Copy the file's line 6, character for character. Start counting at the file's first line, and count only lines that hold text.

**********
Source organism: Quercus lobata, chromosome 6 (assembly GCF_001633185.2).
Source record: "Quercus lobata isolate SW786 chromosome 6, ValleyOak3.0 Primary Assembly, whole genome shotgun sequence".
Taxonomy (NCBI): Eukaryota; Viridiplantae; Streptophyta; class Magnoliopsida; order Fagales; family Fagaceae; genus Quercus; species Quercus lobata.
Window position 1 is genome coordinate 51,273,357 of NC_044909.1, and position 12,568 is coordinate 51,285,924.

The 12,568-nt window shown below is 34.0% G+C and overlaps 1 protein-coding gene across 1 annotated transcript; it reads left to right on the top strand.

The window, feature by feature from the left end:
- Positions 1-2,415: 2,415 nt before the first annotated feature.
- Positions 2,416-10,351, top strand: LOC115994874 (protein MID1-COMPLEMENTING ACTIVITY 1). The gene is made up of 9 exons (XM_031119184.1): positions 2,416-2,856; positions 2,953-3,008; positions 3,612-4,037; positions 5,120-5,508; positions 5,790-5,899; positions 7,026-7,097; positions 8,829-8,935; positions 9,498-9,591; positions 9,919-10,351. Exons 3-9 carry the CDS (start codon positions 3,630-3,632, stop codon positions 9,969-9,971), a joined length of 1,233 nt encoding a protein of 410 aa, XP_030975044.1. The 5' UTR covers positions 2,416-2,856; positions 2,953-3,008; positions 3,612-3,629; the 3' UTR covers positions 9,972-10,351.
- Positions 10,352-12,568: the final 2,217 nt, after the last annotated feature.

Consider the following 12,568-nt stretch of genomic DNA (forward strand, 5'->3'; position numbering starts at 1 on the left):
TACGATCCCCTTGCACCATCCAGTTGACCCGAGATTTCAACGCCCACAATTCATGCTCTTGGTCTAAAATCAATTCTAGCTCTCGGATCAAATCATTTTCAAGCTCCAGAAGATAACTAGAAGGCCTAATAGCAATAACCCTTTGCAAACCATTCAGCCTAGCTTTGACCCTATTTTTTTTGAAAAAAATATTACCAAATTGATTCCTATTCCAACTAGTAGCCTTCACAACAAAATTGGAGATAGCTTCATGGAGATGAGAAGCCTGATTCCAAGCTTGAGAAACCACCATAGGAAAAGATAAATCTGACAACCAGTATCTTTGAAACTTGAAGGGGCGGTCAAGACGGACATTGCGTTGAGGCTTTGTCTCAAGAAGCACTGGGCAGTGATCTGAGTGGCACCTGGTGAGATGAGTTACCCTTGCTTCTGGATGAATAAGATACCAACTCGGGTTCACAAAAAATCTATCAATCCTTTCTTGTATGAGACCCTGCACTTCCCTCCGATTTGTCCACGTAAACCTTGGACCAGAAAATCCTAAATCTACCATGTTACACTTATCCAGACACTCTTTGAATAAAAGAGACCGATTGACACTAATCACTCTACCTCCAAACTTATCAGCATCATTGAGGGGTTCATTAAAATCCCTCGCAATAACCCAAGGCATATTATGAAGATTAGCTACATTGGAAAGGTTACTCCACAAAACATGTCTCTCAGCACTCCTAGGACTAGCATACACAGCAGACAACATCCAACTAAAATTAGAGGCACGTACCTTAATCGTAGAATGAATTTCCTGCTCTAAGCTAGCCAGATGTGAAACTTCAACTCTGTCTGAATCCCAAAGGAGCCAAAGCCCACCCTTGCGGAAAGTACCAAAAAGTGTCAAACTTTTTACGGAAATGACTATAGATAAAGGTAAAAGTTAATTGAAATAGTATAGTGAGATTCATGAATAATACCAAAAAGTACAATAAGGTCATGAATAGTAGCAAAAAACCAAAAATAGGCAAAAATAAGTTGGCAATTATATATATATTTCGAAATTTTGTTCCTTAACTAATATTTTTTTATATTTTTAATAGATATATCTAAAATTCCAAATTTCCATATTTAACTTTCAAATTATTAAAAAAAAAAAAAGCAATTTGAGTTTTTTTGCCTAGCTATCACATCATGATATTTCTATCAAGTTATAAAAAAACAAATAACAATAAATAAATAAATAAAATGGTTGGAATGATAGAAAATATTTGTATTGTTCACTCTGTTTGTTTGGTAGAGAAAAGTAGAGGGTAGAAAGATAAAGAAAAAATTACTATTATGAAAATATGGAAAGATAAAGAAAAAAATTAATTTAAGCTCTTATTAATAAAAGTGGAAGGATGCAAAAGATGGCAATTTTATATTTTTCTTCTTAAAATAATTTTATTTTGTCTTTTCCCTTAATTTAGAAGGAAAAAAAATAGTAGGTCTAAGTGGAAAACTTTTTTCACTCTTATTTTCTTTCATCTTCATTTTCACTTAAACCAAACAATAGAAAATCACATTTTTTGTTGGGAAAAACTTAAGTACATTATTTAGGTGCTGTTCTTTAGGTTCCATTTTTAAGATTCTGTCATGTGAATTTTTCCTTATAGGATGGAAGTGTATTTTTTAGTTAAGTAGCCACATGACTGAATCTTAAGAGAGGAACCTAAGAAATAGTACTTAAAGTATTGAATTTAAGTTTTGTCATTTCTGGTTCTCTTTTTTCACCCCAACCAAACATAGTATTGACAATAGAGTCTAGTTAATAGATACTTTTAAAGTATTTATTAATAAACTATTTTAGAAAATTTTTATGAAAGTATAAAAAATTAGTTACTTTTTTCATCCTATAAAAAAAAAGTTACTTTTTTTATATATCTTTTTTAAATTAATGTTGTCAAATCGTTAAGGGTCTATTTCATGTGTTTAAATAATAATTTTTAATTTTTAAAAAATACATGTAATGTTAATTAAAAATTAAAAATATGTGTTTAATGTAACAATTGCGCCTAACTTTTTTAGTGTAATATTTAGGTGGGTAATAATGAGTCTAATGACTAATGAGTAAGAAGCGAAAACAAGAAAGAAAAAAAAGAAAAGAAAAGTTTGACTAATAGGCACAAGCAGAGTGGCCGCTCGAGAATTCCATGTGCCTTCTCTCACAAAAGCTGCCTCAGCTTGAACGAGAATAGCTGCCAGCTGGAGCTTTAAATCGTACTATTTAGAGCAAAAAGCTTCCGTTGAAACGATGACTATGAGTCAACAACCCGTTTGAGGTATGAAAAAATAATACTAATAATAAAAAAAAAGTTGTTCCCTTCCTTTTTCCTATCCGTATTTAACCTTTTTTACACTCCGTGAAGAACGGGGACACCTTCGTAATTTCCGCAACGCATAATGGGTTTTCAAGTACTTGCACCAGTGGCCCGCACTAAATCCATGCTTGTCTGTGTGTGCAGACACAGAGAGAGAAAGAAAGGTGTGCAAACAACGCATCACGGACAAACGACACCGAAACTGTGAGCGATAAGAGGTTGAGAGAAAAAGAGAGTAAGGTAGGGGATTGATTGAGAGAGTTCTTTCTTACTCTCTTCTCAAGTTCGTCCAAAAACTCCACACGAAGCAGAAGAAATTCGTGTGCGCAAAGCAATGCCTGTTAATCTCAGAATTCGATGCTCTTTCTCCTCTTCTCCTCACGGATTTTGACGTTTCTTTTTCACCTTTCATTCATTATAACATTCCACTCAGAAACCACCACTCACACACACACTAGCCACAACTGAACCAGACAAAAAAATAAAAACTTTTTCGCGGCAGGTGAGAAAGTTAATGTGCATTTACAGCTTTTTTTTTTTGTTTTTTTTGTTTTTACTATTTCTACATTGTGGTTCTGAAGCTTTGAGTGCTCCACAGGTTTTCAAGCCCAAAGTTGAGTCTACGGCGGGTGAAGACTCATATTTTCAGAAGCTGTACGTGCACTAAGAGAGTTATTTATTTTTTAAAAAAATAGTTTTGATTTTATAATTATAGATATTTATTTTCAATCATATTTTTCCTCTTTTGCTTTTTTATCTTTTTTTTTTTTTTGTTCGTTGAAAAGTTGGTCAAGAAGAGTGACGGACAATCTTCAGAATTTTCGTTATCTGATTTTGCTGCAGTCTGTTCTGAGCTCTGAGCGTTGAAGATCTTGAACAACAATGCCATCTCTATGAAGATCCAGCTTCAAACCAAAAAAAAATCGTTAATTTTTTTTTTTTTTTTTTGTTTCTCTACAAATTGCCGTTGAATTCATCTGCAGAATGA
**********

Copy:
The window, feature by feature from the left end: